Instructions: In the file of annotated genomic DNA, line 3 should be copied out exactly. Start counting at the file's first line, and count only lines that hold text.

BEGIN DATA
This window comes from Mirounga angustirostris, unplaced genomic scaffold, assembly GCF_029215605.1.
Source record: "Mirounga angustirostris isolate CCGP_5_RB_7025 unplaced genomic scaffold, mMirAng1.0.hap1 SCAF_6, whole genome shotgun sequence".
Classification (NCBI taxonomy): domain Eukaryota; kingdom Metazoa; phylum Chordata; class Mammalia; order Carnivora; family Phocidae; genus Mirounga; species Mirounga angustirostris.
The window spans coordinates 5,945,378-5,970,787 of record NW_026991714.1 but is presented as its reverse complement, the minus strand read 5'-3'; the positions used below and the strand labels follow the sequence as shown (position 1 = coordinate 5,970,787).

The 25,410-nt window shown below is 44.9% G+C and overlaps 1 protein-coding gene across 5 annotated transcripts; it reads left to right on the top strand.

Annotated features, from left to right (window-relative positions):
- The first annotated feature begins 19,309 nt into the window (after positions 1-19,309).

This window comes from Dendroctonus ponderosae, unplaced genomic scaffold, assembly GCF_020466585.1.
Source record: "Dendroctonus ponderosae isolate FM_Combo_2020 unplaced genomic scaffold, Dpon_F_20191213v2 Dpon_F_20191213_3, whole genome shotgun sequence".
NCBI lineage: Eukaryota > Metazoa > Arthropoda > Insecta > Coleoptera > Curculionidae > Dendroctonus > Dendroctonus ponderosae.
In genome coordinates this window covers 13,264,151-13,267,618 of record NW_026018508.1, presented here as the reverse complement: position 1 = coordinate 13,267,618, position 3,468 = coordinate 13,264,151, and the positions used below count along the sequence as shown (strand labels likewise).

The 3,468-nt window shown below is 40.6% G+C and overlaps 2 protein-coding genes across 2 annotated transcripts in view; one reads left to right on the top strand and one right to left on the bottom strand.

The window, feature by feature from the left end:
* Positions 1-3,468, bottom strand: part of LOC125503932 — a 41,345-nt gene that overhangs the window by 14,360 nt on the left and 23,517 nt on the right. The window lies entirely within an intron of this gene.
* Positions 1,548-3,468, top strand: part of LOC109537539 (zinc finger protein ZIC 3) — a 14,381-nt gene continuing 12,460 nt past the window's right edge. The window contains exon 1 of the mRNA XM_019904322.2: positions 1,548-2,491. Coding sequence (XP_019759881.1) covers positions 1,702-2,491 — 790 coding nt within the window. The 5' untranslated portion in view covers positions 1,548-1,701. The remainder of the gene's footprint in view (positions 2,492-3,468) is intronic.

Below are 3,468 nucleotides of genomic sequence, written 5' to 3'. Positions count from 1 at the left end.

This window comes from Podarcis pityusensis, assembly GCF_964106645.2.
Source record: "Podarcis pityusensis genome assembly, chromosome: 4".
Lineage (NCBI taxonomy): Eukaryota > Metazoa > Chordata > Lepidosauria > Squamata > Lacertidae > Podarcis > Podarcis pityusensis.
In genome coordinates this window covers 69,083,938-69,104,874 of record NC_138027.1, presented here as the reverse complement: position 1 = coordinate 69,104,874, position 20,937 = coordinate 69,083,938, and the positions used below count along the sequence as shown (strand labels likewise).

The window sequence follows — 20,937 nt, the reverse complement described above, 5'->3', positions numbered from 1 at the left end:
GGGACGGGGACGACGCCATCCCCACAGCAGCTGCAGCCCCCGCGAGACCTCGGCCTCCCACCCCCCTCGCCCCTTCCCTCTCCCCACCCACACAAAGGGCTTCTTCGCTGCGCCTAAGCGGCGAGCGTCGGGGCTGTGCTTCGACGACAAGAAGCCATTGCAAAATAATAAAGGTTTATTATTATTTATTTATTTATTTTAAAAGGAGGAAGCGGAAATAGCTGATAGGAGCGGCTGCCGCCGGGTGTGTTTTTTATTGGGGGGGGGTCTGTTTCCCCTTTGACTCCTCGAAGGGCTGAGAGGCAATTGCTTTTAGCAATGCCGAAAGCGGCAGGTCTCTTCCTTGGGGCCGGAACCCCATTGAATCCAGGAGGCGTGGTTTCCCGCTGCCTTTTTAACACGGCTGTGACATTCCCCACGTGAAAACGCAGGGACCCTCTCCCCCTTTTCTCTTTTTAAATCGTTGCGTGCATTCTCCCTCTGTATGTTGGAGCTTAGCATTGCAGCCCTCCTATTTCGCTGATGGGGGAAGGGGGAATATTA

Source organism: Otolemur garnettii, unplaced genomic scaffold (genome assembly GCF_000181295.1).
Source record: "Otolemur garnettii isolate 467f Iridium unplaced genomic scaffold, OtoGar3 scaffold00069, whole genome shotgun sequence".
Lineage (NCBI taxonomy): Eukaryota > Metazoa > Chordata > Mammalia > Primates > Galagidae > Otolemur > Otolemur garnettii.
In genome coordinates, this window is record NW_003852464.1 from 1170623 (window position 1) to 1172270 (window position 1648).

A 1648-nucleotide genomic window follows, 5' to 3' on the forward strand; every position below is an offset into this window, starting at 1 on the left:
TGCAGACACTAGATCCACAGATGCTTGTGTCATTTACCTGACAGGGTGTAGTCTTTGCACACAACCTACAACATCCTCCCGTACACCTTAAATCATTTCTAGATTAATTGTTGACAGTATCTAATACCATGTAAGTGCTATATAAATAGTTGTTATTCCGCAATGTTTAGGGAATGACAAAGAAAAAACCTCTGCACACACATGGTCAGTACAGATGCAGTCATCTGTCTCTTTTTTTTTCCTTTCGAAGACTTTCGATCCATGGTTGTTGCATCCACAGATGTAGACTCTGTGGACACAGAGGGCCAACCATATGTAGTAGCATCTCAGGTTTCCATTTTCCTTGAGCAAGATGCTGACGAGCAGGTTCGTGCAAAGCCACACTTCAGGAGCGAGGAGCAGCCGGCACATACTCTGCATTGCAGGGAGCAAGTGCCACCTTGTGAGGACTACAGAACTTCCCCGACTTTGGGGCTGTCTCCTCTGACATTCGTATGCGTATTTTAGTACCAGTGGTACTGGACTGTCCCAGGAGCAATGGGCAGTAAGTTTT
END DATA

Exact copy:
Classification (NCBI taxonomy): domain Eukaryota; kingdom Metazoa; phylum Chordata; class Mammalia; order Carnivora; family Phocidae; genus Mirounga; species Mirounga angustirostris.